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Response Optimization in Oncology In Vivo Studies: a Multiobjective Modeling Approach Maksim Pashkevich, PhD (Early Phase Oncology Statistics) Joint work.

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Presentation on theme: "Response Optimization in Oncology In Vivo Studies: a Multiobjective Modeling Approach Maksim Pashkevich, PhD (Early Phase Oncology Statistics) Joint work."— Presentation transcript:

1 Response Optimization in Oncology In Vivo Studies: a Multiobjective Modeling Approach Maksim Pashkevich, PhD (Early Phase Oncology Statistics) Joint work with Philip Iversen, PhD (Pre-Clinical Oncology Statistics) Harold Brooks, PhD (Growth and Translational Genetics) Eli Lilly and Company MBSW’2009, May 18-20, Muncie, IN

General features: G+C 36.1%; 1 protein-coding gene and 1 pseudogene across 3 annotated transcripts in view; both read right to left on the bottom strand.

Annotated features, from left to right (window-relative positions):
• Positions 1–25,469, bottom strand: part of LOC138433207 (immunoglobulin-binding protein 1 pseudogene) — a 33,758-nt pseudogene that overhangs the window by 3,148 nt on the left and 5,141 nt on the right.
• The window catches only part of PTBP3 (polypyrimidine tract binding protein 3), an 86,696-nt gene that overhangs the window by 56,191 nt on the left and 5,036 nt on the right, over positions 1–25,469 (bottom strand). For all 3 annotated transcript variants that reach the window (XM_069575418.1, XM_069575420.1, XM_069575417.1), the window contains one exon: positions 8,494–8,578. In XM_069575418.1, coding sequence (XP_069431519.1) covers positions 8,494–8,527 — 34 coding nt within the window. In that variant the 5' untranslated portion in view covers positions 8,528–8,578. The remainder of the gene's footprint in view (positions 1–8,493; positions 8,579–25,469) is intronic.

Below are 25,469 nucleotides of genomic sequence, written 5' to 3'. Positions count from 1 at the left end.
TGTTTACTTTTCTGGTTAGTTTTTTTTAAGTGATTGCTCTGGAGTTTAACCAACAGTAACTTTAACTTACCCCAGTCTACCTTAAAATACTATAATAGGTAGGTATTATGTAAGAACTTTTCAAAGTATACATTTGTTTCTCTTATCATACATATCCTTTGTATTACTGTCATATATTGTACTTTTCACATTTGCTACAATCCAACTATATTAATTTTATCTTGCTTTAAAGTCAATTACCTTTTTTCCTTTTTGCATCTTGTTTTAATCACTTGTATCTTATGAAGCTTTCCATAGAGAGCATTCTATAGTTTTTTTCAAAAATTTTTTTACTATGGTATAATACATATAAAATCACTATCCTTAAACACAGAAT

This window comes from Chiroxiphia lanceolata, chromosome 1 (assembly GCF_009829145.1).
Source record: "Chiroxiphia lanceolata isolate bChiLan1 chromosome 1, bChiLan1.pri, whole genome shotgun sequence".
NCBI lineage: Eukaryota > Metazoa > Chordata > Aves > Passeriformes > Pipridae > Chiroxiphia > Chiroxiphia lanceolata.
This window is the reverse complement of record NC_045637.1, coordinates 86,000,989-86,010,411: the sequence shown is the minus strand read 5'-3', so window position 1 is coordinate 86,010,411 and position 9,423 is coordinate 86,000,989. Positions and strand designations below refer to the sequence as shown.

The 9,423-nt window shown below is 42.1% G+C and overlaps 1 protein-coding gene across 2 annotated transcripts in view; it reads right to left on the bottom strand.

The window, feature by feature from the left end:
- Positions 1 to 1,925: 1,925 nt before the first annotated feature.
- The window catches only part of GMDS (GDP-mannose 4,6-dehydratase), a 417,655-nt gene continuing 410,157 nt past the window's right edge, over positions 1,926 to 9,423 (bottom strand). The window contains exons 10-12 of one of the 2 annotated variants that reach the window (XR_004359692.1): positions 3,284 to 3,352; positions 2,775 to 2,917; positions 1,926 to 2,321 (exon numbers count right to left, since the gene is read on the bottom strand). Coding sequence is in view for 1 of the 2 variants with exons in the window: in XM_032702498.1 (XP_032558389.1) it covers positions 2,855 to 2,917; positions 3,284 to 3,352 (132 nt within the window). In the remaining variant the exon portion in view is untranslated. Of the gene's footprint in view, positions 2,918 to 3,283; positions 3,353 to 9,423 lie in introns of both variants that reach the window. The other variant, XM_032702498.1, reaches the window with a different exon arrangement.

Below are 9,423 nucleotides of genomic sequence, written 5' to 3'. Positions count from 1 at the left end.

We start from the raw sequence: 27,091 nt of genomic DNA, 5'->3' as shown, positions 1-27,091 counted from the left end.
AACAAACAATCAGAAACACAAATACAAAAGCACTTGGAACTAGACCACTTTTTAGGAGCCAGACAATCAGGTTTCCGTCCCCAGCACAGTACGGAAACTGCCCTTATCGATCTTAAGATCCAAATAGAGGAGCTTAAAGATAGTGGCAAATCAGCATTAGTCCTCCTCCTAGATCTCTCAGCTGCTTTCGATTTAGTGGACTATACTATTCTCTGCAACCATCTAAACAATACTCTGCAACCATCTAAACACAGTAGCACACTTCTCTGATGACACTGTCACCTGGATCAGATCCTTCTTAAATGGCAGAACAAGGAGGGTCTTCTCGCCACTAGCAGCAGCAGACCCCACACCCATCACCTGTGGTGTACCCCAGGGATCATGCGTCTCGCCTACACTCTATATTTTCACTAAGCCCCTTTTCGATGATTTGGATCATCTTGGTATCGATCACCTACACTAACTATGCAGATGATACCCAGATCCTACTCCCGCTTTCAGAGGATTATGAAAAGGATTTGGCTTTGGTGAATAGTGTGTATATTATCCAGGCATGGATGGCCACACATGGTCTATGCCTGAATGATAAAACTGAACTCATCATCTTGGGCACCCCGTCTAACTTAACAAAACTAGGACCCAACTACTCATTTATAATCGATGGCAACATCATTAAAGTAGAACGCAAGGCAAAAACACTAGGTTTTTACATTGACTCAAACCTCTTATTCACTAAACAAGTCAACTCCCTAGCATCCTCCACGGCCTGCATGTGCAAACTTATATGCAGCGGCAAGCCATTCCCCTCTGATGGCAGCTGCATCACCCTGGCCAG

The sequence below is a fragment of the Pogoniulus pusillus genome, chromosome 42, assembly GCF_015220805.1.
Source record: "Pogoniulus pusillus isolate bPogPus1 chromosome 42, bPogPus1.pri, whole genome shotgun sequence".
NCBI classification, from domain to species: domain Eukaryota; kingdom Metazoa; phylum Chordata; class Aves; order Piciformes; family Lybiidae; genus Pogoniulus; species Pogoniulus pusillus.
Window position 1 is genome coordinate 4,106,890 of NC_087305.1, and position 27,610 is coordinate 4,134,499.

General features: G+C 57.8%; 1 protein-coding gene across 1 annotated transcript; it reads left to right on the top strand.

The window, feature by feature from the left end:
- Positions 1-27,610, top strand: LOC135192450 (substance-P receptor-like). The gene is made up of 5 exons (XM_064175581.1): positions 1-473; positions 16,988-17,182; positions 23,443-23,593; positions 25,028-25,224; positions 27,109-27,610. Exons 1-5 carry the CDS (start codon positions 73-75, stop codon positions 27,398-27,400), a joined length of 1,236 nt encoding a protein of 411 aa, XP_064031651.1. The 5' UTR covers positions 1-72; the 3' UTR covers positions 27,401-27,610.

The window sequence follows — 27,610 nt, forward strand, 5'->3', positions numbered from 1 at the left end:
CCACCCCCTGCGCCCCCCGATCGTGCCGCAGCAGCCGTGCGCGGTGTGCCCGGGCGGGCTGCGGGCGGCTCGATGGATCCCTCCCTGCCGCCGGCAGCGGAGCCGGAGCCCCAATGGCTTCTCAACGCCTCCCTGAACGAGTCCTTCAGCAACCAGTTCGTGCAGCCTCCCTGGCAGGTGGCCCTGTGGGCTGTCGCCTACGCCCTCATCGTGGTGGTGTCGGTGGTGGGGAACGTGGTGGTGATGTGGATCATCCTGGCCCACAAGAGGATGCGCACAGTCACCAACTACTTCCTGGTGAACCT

2 2 Outline Problem overview –In vivo studies in oncology drug development –Efficacy and toxicity measures for in vivo studies –Optimal regimen as balance between efficacy / toxicity Models for efficacy and toxicity –Modified Simeoni model of tumor growth inhibition –Animal body weight loss model to describe toxicity –Statistical estimation of model parameters in Matlab Optimal regimen simulation –Multiobjective representation of simulation results –Pareto-optimal set of optimal dosing regimens

3 3 Motivation In vivo studies in oncology Typical way to assess cancer compound activity Cancer tumors are implanted in mice or rats Tumor size and animal weight are measured over time Efficacy and toxicity measures Tumor growth delay is a standard efficacy measure Body weight loss is a typical surrogate for toxicity Optimal dosing regimen is unknown Goal is to achieve balance between efficacy and toxicity Number of possible dosing regimens is very significant Modeling should help to select promising regimens

4 4 Example of Efficacy Data

5 5 Example of Toxicity Data

6 6 Simeoni Model Rocchetti et al., European Journal of Cancer 43 (2007),